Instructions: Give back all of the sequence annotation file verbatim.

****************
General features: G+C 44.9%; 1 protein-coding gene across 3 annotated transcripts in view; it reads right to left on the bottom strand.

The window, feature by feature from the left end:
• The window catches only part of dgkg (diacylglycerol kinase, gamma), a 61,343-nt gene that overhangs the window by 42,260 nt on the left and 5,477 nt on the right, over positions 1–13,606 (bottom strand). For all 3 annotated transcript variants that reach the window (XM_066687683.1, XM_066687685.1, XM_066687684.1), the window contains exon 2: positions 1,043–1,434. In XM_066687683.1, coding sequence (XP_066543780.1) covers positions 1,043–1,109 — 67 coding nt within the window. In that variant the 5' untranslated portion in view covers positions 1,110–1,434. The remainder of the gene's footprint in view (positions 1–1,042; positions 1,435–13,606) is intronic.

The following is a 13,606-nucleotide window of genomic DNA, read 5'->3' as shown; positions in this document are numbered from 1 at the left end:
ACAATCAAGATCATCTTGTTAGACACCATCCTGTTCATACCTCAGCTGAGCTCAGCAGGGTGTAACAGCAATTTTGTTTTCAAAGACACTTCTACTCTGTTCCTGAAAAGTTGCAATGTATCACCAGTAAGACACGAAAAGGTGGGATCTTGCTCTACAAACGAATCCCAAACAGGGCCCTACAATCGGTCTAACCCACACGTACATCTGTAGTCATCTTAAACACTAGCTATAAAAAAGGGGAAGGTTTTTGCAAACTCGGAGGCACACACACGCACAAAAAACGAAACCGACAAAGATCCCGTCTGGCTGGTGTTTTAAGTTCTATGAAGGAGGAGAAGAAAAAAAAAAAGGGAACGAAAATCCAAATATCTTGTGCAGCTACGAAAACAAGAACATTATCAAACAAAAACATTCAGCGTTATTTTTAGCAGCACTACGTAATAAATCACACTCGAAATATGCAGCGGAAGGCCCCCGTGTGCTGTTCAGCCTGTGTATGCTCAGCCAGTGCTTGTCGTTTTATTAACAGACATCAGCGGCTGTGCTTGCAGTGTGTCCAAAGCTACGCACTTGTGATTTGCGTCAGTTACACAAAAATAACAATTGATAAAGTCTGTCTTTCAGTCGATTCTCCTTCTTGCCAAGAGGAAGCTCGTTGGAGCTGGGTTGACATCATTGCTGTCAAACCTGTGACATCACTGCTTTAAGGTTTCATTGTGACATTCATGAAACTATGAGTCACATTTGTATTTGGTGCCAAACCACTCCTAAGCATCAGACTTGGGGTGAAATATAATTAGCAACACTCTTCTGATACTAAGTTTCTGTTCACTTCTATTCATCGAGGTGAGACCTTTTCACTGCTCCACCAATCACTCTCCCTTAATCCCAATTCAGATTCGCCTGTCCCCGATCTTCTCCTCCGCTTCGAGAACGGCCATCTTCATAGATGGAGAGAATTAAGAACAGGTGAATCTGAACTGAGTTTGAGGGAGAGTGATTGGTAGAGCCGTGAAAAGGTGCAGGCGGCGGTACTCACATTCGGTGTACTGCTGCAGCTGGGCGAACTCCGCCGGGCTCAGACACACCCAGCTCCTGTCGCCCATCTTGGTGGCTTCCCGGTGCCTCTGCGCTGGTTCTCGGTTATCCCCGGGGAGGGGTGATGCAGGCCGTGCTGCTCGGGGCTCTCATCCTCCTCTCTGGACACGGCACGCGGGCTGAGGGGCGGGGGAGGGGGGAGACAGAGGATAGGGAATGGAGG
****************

General features: G+C 44.9%; 1 protein-coding gene across 3 annotated transcripts in view; it reads right to left on the bottom strand.

The window, feature by feature from the left end:
• The window catches only part of dgkg (diacylglycerol kinase, gamma), a 61,343-nt gene that overhangs the window by 42,260 nt on the left and 5,477 nt on the right, over positions 1–13,606 (bottom strand). For all 3 annotated transcript variants that reach the window (XM_066687683.1, XM_066687685.1, XM_066687684.1), the window contains exon 2: positions 1,043–1,434. In XM_066687683.1, coding sequence (XP_066543780.1) covers positions 1,043–1,109 — 67 coding nt within the window. In that variant the 5' untranslated portion in view covers positions 1,110–1,434. The remainder of the gene's footprint in view (positions 1–1,042; positions 1,435–13,606) is intronic.

The following is a 13,606-nucleotide window of genomic DNA, read 5'->3' as shown; positions in this document are numbered from 1 at the left end:
ACAATCAAGATCATCTTGTTAGACACCATCCTGTTCATACCTCAGCTGAGCTCAGCAGGGTGTAACAGCAATTTTGTTTTCAAAGACACTTCTACTCTGTTCCTGAAAAGTTGCAATGTATCACCAGTAAGACACGAAAAGGTGGGATCTTGCTCTACAAACGAATCCCAAACAGGGCCCTACAATCGGTCTAACCCACACGTACATCTGTAGTCATCTTAAACACTAGCTATAAAAAAGGGGAAGGTTTTTGCAAACTCGGAGGCACACACACGCACAAAAAACGAAACCGACAAAGATCCCGTCTGGCTGGTGTTTTAAGTTCTATGAAGGAGGAGAAGAAAAAAAAAAAGGGAACGAAAATCCAAATATCTTGTGCAGCTACGAAAACAAGAACATTATCAAACAAAAACATTCAGCGTTATTTTTAGCAGCACTACGTAATAAATCACACTCGAAATATGCAGCGGAAGGCCCCCGTGTGCTGTTCAGCCTGTGTATGCTCAGCCAGTGCTTGTCGTTTTATTAACAGACATCAGCGGCTGTGCTTGCAGTGTGTCCAAAGCTACGCACTTGTGATTTGCGTCAGTTACACAAAAATAACAATTGATAAAGTCTGTCTTTCAGTCGATTCTCCTTCTTGCCAAGAGGAAGCTCGTTGGAGCTGGGTTGACATCATTGCTGTCAAACCTGTGACATCACTGCTTTAAGGTTTCATTGTGACATTCATGAAACTATGAGTCACATTTGTATTTGGTGCCAAACCACTCCTAAGCATCAGACTTGGGGTGAAATATAATTAGCAACACTCTTCTGATACTAAGTTTCTGTTCACTTCTATTCATCGAGGTGAGACCTTTTCACTGCTCCACCAATCACTCTCCCTTAATCCCAATTCAGATTCGCCTGTCCCCGATCTTCTCCTCCGCTTCGAGAACGGCCATCTTCATAGATGGAGAGAATTAAGAACAGGTGAATCTGAACTGAGTTTGAGGGAGAGTGATTGGTAGAGCCGTGAAAAGGTGCAGGCGGCGGTACTCACATTCGGTGTACTGCTGCAGCTGGGCGAACTCCGCCGGGCTCAGACACACCCAGCTCCTGTCGCCCATCTTGGTGGCTTCCCGGTGCCTCTGCGCTGGTTCTCGGTTATCCCCGGGGAGGGGTGATGCAGGCCGTGCTGCTCGGGGCTCTCATCCTCCTCTCTGGACACGGCACGCGGGCTGAGGGGCGGGGGAGGGGGGAGACAGAGGATAGGGAATGGAGG